What Film Directors Look Like

As kids, we grow up with clear imagery of what professionals in certain professions look like.  In my Sesame Street days, I learned farmers wear overalls with checkered shirts, nannies are British and carry parasols, and professional Arabs wear white robes and headdresses accessorized with grenade belts.  These images came to me from film and television, and I bought most of them, even with real live Arab parents there to counterbalance the TV Arab.

Photo by Fahd Mohammed, 1978

Photo by Fahd Mohammed, 1978

(Okay, there are some exceptions in which my childhood TV holds true—like waitresses at diners wear white aprons that tie at the waist.  This one persists as the whole diner concept has evolved into nostalgia for an imagined memory of American utopia.)

I wanted to make films, too.  But then I learned from TV that directors-are flamboyant, European, wear berets and ascots, have a cigar and carry megaphones when they talk—and are men.  So I thought about other possible dreams, as I knew that I could be convinced to shout in a megaphone but had no hope of being a man.

Then a person grows up and moves to Hollywood and finds out farmers, at least the organic ones, have pretty hip jeans and cool t-shirts, often with a marijuana leaf on them, the accent that nannies have is Spanish, and Arabs are the mostly like to wear overalls to work at the gas stations, if not wearing polo shirts as engineers.  And directors are indistinguishable from the rest of the angst-ridden people in Los Angeles—although they’re still most likely men.

But every once in while, your Hollywood childhood imagery is a pleasant memory that comes

Photo by Ebla Maleh

Photo by Ebla Maleh

back to you– like it did when I interviewed Syria’s most acclaimed director Nabil Maleh, during which he gave me a photo of himself as a young director.  There was the beret, megaphone, and still to this day an endearingly larger than life personality.   He has never been a farmer, but on the day of our interview he was the one wearing the checkered shirt.

A Leopard in Winter:  http://www.jadaliyya.com/pages/index/9845/a-leopard-in-winter_an-interview-with-syrian-direcn

A Good Library is Hard To Find

What is more important in a library than anything else – than everything else – is the fact that it exists.  ~Archibald MacLeish, “The Premise of Meaning,” American Scholar, 5 June 1972

The other day in Jordan, my mother made the day of a young Spanish woman with whom we were chatting by telling her she could be Audrey Hepburn’s double.  This was true enough, but what struck me was how quickly the woman

Faten Hamama

blushed and said thank you,  banging on her tea cup to make sure her boyfriend had heard the compliment.  Audrey Hepburn was before my time, let alone this younger woman’s.  Yet the three of us shared a common language:  Hollywood films.  What we didn’t learn of this language on the big screen or at home, we were taught via the video store, TV, or iTunes.   Or for those of us who wanted to perfect the language, our knowledge grew through classes—and through access to a film library.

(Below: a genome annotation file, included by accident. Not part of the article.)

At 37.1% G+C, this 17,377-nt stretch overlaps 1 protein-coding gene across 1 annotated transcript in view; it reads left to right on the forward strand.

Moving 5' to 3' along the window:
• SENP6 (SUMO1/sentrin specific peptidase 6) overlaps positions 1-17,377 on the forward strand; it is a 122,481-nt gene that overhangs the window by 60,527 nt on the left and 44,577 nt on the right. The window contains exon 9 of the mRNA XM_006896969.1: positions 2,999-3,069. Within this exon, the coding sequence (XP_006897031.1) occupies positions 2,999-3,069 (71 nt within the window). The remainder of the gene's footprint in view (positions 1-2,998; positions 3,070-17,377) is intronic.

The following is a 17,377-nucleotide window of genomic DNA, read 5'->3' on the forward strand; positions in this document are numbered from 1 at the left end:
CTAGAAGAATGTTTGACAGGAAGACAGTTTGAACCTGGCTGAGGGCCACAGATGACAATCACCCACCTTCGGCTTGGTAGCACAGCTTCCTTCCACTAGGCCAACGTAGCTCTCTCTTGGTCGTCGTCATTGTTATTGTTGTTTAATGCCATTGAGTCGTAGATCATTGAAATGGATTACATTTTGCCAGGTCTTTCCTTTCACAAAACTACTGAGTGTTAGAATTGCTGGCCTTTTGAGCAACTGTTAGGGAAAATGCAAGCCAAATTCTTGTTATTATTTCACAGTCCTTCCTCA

Jordan’s Royal Film Commission is in my favorite part of Amman, Rainbow Street, which fits because the street is named after the city’s first cinema, the Rainbow Theatre, now long gone. I love the film commission because it has given Jordan a genuine film fan and filmmaker community.

But perhaps more uniquely, it has a cozy film library over looking old Amman.  It’s not big or comprehensive, but if you’re looking for film that brought Syrian cinema to an international audience in 1972, you can scan the shelves and find it:  The Leopard.  Arabic films have a language of their own and very few people learn it because the Middle East has no significant film library and no effort has been made to educate students about Arab cinema.

While everyone laments the decline of reading in the world, particularly the Middle East it seems, one forgets that good libraries also house novels and films, perhaps both truer windows into who we are and who we were than any text or history book could ever be.

Before Kramer vs Kramer made divorce a topic to carry a movie or Broke Back Mountain told of the tortured deceits of closeted homosexuality, Egypt’s most famous actress Faten Hamama was dealing with them in the 1974 film Oridu Hillan  (I Need a Solution) . (Honestly, I haven’t seen it recently, so I can’t verify the gay issues that my cousin said were implied in the divorce.)  The movie in fact changed Egypt’s divorce laws.

When looking for the roots of today’s revolutions, much of it can be found even in the poorly produced and directed very broad comedies and melodramas of Egypt over the past decade—rife with farcical scenes about men not being able to afford marriage because jobs are always illusive, scenes government institutions and the absurd rules applied to the Everyman when he tries to feed his family or take care of their health needs, and scenes of the brutal consequences of speaking out against the corruption.

Arab cinema is not always at level of most Western cinema, but it has a long history that lays scattered—and damaged by time—because libraries don’t have the importance they should.   Arabs have a long film history that is their history.  Yet sadly, Arabs don’t have as much as they should a language in which they can say, “You remind me of Faten Hamama in….”